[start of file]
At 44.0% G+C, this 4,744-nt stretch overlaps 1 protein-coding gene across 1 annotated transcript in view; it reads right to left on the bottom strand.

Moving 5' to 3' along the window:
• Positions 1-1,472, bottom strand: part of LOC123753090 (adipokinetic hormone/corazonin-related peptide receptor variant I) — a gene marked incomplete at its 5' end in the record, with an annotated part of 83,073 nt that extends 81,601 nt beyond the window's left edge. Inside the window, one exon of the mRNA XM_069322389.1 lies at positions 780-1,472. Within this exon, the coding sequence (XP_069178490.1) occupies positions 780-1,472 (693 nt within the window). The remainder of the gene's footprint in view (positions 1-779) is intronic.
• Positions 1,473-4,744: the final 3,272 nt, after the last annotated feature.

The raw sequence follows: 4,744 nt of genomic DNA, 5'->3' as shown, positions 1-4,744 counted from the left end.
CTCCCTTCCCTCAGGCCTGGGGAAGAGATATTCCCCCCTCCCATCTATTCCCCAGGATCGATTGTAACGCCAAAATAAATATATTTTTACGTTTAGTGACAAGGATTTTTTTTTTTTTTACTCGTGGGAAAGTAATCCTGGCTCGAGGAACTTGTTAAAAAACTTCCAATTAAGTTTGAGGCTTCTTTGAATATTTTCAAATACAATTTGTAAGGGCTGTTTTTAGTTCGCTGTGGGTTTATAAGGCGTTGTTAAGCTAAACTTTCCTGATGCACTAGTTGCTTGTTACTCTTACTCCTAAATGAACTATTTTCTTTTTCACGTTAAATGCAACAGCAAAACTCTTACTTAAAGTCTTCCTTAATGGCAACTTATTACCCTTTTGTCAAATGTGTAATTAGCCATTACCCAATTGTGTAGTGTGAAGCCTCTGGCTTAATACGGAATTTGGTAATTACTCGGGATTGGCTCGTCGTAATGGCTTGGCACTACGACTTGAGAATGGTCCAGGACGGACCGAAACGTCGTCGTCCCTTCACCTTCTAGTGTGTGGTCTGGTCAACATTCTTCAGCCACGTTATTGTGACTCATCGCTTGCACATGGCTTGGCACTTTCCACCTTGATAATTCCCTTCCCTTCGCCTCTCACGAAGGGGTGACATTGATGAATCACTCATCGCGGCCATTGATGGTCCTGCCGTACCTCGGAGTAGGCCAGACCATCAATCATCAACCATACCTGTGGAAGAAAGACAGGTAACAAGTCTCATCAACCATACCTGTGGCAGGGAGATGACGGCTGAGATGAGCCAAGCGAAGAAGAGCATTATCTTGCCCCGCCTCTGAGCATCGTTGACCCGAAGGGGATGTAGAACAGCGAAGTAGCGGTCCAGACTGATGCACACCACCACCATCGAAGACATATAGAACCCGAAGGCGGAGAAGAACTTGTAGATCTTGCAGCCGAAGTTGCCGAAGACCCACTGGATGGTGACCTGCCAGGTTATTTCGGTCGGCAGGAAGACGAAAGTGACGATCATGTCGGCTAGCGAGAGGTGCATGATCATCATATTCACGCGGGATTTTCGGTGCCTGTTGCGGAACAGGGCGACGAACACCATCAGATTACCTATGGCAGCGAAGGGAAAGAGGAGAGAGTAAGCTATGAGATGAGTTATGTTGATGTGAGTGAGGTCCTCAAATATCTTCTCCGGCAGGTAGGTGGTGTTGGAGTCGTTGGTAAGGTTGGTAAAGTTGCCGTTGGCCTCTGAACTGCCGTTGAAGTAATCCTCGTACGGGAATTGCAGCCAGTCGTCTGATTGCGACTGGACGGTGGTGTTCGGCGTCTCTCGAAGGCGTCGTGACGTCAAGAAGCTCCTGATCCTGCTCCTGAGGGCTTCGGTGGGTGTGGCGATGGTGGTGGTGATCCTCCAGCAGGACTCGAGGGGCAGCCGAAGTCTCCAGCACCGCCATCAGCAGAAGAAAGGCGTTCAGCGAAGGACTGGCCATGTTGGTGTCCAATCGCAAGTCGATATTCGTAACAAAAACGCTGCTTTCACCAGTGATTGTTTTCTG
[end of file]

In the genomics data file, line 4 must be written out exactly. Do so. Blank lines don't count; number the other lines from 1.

• Positions 1,473-4,744: the final 3,272 nt, after the last annotated feature.